Shakabuku: a swift, spiritual kick to the head that alters your reality forever. (from the movie, Grosse Pointe Blank)
We, as emergency medical professionals, are not here for our own benefit. We do not go through the training, long hours, low pay just to feel better about ourselves. These truths often get lost, when it’s oh-dark-thirty in the morning, we haven’t slept in 18 hours and there are still 6 hours left in the shift.
The run is just like every other run. We are called to a nursing home for altered mental status, nausea and vomiting. We are tired, it’s dark out and I have it stuck in my head that this is another BS run that could have waited until the sun rose. I can’t seem to shake the grumpy out of my mind, but as always I put on my show face and act like the professional. The woman is in her sixties, she doesn’t look overly well and her family is waiting with her. The family could be a blessing or a curse.
I get the usual run down from the nursing home staff. The patient is not very responsive; I believe I gave her a Glasgow Coma Scale of 10. I knew something just wasn’t right, but combing through the stack of paperwork that was shoveled into my hand was not feasible. The patient’s daughter started to provide some information. The patient’s name was Sue, she is 63 and this is her third bout with cancer. The first two rounds of radiation and chemo treatments were successful. Each time the cancer sprouted in a different location, the third time in five years. I am immediately astonished that Sue has been subjected to chemo twice already and was doing well, until today. She began feeling sick and vomiting. Sue had a fever and her lung sounds were junky. Sue needed a doctor, without a doubt; there was not much I could do for her. I began my usual assessment, with family members present was asking questions and telling them what I was doing. The daughter told me that in the two previous battles with cancer Sue never once got sick. I first found this hard to believe, but I suppose it could be true. The daughter began to cry while giving me the medical history of her mother.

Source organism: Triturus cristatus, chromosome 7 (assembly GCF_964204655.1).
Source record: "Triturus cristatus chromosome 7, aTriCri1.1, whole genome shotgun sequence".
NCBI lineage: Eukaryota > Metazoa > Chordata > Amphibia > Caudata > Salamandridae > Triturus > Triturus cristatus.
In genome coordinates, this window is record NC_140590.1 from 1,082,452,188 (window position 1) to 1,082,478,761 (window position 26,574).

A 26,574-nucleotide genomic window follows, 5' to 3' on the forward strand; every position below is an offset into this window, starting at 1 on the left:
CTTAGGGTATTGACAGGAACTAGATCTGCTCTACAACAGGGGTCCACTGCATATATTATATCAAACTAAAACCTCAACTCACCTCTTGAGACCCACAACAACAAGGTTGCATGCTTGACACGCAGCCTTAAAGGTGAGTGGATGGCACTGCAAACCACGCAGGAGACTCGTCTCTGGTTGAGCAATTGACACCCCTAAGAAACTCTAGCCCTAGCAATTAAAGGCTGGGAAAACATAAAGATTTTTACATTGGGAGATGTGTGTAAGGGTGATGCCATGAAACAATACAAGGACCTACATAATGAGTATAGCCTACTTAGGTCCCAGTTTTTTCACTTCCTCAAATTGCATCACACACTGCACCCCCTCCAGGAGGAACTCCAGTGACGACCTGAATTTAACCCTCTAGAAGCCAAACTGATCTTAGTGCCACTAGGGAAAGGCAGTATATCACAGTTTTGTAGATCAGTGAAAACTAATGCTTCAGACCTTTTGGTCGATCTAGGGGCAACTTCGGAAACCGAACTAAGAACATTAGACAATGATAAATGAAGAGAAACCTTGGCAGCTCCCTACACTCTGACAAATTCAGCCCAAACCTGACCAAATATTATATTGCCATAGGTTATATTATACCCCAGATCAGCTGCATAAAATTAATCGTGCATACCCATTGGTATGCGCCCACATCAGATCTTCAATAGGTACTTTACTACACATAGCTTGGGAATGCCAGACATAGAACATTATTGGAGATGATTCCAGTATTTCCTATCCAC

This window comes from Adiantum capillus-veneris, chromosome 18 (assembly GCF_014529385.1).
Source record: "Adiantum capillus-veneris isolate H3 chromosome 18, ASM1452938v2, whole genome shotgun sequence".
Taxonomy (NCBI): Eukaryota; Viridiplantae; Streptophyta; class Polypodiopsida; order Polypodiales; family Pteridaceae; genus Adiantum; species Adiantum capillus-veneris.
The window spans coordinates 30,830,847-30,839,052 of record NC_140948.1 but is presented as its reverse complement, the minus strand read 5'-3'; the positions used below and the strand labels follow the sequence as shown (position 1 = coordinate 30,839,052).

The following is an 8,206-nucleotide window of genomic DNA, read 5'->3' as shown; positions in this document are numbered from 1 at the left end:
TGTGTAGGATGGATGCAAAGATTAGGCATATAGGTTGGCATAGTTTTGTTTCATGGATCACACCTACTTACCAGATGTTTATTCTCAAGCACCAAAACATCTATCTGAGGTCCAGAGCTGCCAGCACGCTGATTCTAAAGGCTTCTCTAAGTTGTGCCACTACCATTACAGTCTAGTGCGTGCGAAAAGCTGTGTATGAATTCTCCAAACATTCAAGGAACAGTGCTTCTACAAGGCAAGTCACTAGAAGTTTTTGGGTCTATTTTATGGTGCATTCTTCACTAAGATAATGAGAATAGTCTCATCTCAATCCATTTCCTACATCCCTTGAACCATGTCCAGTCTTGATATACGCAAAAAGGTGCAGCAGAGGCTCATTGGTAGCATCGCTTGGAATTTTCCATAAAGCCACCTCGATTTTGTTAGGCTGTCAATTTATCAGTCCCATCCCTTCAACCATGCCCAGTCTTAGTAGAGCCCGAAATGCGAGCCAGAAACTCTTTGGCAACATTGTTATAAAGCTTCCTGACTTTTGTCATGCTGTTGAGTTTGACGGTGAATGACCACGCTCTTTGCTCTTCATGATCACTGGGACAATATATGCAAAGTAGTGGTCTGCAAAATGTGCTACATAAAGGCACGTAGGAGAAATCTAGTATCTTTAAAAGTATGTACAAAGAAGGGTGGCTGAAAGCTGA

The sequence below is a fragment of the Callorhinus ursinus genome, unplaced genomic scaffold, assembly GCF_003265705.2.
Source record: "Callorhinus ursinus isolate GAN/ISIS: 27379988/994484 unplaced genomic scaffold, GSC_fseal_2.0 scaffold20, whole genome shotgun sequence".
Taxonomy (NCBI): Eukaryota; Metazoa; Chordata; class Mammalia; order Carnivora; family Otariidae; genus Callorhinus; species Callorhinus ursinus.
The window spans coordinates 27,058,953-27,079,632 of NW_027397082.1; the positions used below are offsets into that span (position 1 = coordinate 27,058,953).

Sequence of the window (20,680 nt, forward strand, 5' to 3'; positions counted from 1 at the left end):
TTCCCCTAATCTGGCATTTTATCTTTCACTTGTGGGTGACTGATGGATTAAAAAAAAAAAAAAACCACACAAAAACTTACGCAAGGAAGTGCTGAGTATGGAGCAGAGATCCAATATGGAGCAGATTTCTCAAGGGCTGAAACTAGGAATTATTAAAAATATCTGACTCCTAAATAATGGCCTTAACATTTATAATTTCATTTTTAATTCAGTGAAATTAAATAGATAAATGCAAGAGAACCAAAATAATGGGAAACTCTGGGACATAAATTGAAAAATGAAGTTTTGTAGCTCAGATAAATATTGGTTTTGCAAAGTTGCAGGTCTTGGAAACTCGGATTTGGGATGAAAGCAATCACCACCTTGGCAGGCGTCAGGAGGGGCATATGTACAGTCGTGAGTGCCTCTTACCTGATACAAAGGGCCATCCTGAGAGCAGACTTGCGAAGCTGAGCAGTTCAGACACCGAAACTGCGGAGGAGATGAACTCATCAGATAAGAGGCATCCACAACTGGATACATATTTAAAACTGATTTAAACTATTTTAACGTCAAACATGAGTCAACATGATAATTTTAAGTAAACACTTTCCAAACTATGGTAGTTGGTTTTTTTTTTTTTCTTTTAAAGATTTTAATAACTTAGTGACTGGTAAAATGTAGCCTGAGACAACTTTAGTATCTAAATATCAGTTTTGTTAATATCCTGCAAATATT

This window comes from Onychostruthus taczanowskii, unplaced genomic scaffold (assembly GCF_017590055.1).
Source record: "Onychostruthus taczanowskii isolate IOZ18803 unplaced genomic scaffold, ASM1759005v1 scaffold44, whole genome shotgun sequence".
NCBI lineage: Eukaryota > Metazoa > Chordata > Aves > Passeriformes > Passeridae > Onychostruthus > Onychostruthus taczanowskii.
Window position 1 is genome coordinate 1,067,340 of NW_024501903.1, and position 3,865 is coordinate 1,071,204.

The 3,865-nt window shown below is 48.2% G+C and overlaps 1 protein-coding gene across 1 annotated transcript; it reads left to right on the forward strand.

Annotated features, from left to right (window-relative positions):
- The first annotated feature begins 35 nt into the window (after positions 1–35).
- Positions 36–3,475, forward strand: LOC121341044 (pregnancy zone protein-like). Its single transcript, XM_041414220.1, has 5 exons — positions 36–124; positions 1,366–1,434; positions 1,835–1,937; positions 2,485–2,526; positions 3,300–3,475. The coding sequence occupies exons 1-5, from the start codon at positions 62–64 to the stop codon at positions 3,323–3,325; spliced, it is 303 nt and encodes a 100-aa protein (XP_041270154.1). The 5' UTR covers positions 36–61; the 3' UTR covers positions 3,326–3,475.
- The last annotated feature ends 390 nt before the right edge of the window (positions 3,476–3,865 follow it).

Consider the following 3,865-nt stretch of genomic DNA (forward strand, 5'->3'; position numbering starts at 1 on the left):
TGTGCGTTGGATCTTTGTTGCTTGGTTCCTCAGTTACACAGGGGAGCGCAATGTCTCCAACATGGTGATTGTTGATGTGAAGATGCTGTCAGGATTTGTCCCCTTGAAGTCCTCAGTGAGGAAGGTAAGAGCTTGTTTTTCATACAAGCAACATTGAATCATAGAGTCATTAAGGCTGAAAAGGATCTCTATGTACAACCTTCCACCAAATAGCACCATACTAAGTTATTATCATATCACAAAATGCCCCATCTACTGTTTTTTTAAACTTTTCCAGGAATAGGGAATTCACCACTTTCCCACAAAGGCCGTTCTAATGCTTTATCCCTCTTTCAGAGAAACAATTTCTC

That’s when it suddenly occurred to me, the daughter had just realized that losing her mother is a real possibility. She was scared. I had to quickly change my thought pattern, mannerisms and intonation. I was not only here to care for Sue, but I had to provide emotional support for her daughter.
I was not prepared to provide this service for the family and I did not begin this run with the correct attitude. I had a quick one eighty and began explaining what I thought was going on with Sue at the moment, and what they might do at the hospital.
The entire transport to the hospital I would perform my interventions and explain what I was doing to the daughter in the front seat. Sue was marginally better at the hospital. The daughter expressed her gratitude for all we had done multiple times. The few times we get to make a difference is not always related to patient care. I remember those few, the ones who needed someone to explain what was going on and provide a little encouragement (not false hopes).